Provo residents receive free trees

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Before the sun had risen on Sept. 23, Provo residents had lined up for the annual free tree program.

Hundreds of trees await pickup at North Park. Provo residents lined up early to pick out their preferred tree. (Ben Wallace)

For the past 17 years, Provo Power has been donating trees to residents for the purpose of creating temperature regulation around homes.

It is recommended that recipients use the trees to shade their homes. Trees act as a natural air conditioner and can be used to help keep a house cool, which in turn helps cut down on power consumption used by air conditioning.

Provo Power gives approximately 500 trees away each year and offers over 30 types of trees for the residents to choose from.

Because of the limited numbers of each tree type of tree, the trees are given out on a first-come-first-served basis. This lead to many residents lining up before the event to ensure they received the tree that they wanted.

“I’ve gotten four trees through the program,” said Chris Pattberg, a resident in Provo for 20 years. Pattberg was hoping to receive a maple of honey locus tree this year.

Provo resident DeAnne Moberg thought the program was a great idea. “I’m going to use it for a shade tree in my backyard,” Moberg said; it was her first year participating.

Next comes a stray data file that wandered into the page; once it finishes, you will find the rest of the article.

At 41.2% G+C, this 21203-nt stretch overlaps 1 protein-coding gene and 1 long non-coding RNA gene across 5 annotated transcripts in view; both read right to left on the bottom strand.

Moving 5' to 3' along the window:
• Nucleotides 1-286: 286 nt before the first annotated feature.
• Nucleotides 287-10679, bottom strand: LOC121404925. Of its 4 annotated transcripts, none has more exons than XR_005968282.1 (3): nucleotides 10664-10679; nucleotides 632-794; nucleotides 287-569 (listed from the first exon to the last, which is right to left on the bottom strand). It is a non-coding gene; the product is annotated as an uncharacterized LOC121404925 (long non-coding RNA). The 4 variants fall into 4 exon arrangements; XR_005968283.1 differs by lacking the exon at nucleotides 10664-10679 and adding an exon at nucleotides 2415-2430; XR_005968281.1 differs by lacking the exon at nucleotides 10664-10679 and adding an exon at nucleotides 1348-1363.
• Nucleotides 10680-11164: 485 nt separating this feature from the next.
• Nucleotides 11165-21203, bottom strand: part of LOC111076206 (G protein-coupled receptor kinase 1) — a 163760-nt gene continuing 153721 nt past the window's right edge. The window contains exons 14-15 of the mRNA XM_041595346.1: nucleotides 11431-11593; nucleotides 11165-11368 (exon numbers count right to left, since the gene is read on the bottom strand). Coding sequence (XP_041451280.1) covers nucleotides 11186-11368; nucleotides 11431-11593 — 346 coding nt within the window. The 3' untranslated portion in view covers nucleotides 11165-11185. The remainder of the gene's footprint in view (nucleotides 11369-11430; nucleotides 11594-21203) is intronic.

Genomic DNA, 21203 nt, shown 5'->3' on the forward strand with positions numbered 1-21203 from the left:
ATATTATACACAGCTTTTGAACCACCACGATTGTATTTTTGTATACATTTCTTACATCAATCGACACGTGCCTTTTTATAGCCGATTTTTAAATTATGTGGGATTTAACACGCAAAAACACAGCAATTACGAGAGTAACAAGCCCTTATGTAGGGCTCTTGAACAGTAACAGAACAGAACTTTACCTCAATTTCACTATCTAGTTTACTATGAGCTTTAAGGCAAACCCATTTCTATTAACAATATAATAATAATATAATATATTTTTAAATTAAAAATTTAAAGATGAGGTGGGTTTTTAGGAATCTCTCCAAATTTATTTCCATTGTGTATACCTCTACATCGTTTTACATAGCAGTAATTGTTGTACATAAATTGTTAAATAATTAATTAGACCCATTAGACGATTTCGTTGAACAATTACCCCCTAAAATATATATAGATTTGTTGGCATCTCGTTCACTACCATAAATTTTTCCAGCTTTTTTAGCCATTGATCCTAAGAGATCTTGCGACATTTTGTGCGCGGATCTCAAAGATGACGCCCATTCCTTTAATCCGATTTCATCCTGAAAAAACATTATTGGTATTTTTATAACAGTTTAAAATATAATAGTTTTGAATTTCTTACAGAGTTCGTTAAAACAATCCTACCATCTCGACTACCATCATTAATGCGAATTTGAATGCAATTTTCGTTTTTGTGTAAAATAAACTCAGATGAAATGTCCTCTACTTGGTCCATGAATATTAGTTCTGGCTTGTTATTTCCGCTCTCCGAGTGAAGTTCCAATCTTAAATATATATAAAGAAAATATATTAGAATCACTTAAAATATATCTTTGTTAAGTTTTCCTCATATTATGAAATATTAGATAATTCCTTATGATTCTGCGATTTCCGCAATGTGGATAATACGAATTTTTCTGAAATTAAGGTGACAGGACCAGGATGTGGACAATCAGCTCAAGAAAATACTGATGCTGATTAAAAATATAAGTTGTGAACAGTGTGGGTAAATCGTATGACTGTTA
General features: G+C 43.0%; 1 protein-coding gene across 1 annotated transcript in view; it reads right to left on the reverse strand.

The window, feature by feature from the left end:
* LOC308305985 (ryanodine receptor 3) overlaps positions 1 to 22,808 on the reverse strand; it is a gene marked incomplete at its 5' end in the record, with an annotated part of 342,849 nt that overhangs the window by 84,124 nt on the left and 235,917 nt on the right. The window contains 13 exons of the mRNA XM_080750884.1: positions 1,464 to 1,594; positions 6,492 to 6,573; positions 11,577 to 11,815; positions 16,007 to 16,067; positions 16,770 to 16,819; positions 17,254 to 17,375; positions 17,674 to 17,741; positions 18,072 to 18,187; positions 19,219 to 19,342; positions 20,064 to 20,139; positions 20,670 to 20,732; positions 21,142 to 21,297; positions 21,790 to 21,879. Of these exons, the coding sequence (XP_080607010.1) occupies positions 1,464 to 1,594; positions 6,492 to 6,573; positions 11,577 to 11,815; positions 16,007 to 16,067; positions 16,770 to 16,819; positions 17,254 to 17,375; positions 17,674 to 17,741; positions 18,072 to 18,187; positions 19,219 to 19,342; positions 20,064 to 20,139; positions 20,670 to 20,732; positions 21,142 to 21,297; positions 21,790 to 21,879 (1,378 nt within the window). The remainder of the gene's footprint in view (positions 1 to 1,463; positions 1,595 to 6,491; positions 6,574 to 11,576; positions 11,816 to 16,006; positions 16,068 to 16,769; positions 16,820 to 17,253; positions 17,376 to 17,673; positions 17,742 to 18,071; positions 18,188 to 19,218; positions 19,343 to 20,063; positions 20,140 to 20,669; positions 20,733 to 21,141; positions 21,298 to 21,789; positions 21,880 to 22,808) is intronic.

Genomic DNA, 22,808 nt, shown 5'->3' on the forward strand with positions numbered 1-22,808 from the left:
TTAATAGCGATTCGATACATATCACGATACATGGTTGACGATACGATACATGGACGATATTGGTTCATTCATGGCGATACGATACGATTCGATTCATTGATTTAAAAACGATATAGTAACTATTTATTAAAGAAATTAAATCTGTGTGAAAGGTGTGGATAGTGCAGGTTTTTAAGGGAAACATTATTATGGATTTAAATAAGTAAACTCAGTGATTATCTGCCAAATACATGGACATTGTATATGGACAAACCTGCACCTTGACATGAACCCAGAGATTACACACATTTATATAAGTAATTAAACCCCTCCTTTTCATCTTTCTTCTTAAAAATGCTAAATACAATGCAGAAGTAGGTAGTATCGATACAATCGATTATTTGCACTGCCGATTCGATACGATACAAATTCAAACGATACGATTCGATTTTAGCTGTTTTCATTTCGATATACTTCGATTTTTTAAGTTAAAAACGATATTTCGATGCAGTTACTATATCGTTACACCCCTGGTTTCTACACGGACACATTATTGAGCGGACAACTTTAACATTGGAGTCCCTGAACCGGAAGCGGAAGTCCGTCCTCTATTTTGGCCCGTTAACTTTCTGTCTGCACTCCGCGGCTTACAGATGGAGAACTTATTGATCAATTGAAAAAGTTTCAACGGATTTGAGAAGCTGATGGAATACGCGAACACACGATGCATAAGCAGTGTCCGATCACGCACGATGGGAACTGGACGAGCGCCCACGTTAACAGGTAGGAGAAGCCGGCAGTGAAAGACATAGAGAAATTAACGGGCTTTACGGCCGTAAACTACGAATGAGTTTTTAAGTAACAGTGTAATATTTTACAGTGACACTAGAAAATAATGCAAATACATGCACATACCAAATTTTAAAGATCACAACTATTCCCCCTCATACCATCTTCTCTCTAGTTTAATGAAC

Before the giveaway, residents are required to fill out an application to prove they have fulfilled specific requirements. The main requirements are a resident can only receive a tree every four years and needs to have a central air cooling system in their house and be up to date on paying their bills. Provo Power normally takes applicants who fulfill these requirements on a first come basis until they reach 500. However, due to a shortage of qualified applicants, the program was opened this year to other residents who normally wouldn’t have qualified.

The pickup location was different this year than other years leaving event coordinators unsure if they would get the same turnout at the start of the event. However there was still a large line before the 8 a.m. start. “I was pleasantly surprised with the turnout this morning,” said Kat Linford, Energy Efficiency Coordinator for Provo Power.

Linford along with other employees helped residents choose the best tree and load it into their vehicle.

The free tree program has helped Provo to be a part of the Tree City USA organization for 31 years. Tree cities are required to have a dedicated board specifically for trees growing in the city. Provo is also required to hold a yearly Arbor Day celebration and to spend a certain amount of their budget on tree upkeep.

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